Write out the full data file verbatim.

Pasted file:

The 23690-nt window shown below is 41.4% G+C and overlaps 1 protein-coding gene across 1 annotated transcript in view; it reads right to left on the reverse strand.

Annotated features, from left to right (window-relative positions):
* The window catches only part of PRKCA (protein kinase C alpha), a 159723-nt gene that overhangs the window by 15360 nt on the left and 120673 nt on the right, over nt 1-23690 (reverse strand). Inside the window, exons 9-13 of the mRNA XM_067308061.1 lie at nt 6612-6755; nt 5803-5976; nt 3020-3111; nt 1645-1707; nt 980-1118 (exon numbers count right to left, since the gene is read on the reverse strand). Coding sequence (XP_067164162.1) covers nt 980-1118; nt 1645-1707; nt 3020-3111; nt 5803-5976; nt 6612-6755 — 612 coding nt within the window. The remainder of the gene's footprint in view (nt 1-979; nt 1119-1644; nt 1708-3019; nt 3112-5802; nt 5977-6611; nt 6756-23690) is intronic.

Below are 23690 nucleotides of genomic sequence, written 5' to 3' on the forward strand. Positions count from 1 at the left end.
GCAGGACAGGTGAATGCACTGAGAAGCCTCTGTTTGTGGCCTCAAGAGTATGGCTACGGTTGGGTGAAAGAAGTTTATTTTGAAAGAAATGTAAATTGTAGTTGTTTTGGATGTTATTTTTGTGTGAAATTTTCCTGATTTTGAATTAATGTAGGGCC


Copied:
The 23690-nt window shown below is 41.4% G+C and overlaps 1 protein-coding gene across 1 annotated transcript in view; it reads right to left on the reverse strand.

Annotated features, from left to right (window-relative positions):
* The window catches only part of PRKCA (protein kinase C alpha), a 159723-nt gene that overhangs the window by 15360 nt on the left and 120673 nt on the right, over nt 1-23690 (reverse strand). Inside the window, exons 9-13 of the mRNA XM_067308061.1 lie at nt 6612-6755; nt 5803-5976; nt 3020-3111; nt 1645-1707; nt 980-1118 (exon numbers count right to left, since the gene is read on the reverse strand). Coding sequence (XP_067164162.1) covers nt 980-1118; nt 1645-1707; nt 3020-3111; nt 5803-5976; nt 6612-6755 — 612 coding nt within the window. The remainder of the gene's footprint in view (nt 1-979; nt 1119-1644; nt 1708-3019; nt 3112-5802; nt 5977-6611; nt 6756-23690) is intronic.

Below are 23690 nucleotides of genomic sequence, written 5' to 3' on the forward strand. Positions count from 1 at the left end.
GCAGGACAGGTGAATGCACTGAGAAGCCTCTGTTTGTGGCCTCAAGAGTATGGCTACGGTTGGGTGAAAGAAGTTTATTTTGAAAGAAATGTAAATTGTAGTTGTTTTGGATGTTATTTTTGTGTGAAATTTTCCTGATTTTGAATTAATGTAGGGCC